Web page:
Getting a grip on the piano: The importance of proper hand shape

Of all the things I stress while teaching piano lessons, the most important is proper technique. This starts from the very first lesson with my beginners and is so important as to often merit not advancing in skill level and complexity so we can attain proper hand and arm form.

(Before I go on: My apologies, it's been awhile since I've written an original advice post—February 6.)

If you're wondering what proper form entails, it's actually very simple: it's natural and relaxed, meaning your arm, wrist, hand and fingers are meant to be relaxed. To illustrate what hand relaxation should actually look like, you need to know what it should not look and feel like first:  put your hands up and extend your fingers out all the way. Stretch your finger tips out as far apart as possible. This is a strained hand and is requiring dozens of muscles, putting them to work to such an extent that if you keep doing this for some time, those muscles will fatigue. Much like a frown using more muscles than a smile, the proper hand form should actually utilize fewer. In fact it often feels wrong at first because it is, mechanically and technically, easier.

Are you still hanging out with your fingers extended? They'll probably hurt then! Completely relax your fingers (if you can't or don't know how, then shake your hands out) and let your fingers go limp. Your fingers should be naturally curved like they are when they're at your sides while you walk. Now extend your hands and fingers again while closing your eyes. Did you feel each muscle tighten? Do you feel the little muscles surrounding the bones on each finger? As you stretch out your fingers your palms flatten and those muscles tighten as well. This is the opposite of how you play piano!

(Let those hands relax again).

Most new or returning adult students I see don't have much of an issue with getting a good hand curvature, but relaxing muscles while they play is much harder. Children tend to want to stretch their fingers out because their hands are small and they think, much like when using objects like doorknobs and forks and tennis balls designed for grown-ups' hands, they have to work at it really hard. But they don't need to do that, and as they progress and get the curve down, it's important to stress the hand and muscle relaxation that my adults sometimes struggle with.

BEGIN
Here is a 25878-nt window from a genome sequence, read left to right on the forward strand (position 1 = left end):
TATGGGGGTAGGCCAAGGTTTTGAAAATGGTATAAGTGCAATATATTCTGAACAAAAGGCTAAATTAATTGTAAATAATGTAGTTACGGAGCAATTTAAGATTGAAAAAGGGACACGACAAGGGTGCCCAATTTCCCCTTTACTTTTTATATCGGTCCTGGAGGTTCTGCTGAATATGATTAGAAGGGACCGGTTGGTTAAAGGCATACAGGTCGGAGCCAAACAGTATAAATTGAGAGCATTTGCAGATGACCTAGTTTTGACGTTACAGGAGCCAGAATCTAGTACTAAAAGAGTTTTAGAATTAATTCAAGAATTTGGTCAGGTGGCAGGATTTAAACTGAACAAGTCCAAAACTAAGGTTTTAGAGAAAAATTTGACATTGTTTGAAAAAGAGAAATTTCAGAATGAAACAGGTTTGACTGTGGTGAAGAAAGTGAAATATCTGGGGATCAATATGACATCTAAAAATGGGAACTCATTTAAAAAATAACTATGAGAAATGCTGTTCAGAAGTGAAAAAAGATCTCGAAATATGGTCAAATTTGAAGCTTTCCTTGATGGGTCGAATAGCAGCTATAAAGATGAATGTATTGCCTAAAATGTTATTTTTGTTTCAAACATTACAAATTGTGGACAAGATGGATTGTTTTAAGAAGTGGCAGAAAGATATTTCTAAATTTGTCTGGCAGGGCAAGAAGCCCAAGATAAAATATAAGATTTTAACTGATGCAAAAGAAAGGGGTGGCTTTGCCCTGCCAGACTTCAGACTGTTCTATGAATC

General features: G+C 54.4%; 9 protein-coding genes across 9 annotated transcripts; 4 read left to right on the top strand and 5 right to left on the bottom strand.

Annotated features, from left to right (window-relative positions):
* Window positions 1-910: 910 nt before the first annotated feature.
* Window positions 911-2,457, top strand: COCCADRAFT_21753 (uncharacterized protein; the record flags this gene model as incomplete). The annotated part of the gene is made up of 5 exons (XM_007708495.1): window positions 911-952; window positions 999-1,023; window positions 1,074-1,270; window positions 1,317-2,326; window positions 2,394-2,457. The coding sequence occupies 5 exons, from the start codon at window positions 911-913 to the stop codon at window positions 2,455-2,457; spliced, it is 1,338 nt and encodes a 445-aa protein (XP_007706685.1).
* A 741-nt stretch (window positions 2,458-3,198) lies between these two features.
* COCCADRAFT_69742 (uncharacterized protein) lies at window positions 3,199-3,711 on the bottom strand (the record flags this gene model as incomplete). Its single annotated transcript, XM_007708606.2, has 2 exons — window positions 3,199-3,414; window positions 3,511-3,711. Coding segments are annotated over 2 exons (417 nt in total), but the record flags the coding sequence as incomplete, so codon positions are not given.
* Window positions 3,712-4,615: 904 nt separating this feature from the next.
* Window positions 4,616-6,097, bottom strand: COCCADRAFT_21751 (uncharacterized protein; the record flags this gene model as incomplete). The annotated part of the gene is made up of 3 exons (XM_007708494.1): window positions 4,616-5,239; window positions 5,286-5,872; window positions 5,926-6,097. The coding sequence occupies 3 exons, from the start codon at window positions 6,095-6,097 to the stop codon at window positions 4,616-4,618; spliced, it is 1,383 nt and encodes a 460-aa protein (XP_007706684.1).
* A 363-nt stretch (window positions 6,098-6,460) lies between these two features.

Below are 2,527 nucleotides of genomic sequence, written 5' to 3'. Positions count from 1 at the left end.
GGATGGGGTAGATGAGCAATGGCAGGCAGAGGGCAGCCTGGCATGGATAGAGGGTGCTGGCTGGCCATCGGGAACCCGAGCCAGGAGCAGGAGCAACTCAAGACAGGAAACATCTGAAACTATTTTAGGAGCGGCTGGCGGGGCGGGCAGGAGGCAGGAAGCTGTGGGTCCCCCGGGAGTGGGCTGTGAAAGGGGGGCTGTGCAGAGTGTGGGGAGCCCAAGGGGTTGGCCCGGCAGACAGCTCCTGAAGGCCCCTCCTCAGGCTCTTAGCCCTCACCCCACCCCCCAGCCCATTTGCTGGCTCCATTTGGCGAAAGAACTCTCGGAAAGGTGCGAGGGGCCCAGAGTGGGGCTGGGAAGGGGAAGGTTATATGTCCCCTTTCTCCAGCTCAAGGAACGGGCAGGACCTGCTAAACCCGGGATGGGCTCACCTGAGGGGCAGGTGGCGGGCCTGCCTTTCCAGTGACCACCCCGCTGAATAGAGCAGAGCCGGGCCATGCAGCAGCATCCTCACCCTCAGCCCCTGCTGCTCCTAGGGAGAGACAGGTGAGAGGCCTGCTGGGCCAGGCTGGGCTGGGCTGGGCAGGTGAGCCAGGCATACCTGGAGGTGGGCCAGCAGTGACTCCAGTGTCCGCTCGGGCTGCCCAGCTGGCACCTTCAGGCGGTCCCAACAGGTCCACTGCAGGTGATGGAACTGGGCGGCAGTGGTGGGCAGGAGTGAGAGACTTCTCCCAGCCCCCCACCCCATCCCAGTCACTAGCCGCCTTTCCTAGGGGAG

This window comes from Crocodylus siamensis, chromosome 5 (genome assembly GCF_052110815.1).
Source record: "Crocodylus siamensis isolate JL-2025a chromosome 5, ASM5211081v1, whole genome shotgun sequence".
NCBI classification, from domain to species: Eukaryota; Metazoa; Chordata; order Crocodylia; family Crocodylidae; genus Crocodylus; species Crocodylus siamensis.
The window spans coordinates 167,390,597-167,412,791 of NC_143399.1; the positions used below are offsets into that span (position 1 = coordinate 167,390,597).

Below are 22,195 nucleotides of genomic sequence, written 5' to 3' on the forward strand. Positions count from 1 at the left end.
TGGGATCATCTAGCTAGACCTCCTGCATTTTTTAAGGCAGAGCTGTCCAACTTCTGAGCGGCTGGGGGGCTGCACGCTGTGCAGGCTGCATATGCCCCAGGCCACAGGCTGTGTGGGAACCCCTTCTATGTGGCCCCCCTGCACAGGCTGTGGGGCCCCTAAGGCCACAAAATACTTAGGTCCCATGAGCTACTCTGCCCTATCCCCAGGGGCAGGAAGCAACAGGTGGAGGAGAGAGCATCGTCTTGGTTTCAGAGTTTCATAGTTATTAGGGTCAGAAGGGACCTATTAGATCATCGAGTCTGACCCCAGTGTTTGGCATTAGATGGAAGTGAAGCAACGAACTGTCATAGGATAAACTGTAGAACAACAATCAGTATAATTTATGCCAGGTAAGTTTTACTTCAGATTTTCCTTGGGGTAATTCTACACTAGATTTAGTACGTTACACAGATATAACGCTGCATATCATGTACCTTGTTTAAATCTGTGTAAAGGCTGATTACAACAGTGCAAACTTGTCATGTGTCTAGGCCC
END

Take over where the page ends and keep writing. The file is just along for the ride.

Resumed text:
Playing with a relaxed hand begins in the arms and wrists, which is another article. Don't hesitate to comment or ask me a question before then, and thanks for reading!

 

Proper hand position and curvature for piano playing of all styles

Proper hand position and curvature for piano playing of all styles

Stressing About Musicality and Failures - Is It Ruining Your Music?

Do you stress about music and your musical life? That is, do you find yourself growing anxious about:

  • your musical progress, whether playing an instrument or learning voice?
  • your long-term musical goals?
  • practicing correctly and regularly?
  • enjoying music and sharing it with those you care about?

You're certainly not alone, I suffer from this (yes, even teachers do, or maybe especially teachers do). Creative individuals and those drawn to the arts are thinkers; people who idolize certain artists and ideals of performance and art -- and then try to imitate it and expect rapid, amazing results. What begins as amazing drive winds up kicking us in the rear.

Failures are not something to be avoided. You want to have them happen as quickly as possible so you can make progress rapidly.
— Gordon Moore, co-founder of Intel

There are obvious things wrong with this, and our self-defeat really is the fault of one misconception: that masters of art produce amazing works each and every time. I had this realization not too long ago: I love certain artists (singer-songwriters, indy bands, composers, pianists and vocalists) and when I listen to their discography I'm awed by the quality and sometimes proliferation of their work.

But what I'm not seeing and hearing is their failures. We don't see what went into that work and how that person accomplished what they have. We can't see the 'bad' songs (by some accounts, 90% of what songwriters produce they don't -- or shouldn't -- release); we don't see the stops and starts, the false-starts, the self-doubt or series of 'no's that artist heard along the way.

We also don't see the practice, group rehearsals, lessons, and thousands of hours that encompasses. I think if we did, we would forgive ourselves more, understand that art is a journey, and perhaps even be better musicians as a result. I know I'm still working on this - and good musicians always do.

So if you are in music lessons - wonderful, you're already ambitious. In my experience, at least half of adults wish they had learned as a child or wish they were currently learning music or an instrument. Most do not. So take that ambition and don't be afraid of failure, or as this guy (Luke Johnson) says, "Success is not about being ambitious – that is easy. It’s about overcoming adversity. In my experience, what separates the winners from losers in business – and probably in life – is how they handle disappointment."

Success is the ability to go from one failure to another with no loss of enthusiasm.
— Sir Winston Churchill (1874 - 1965)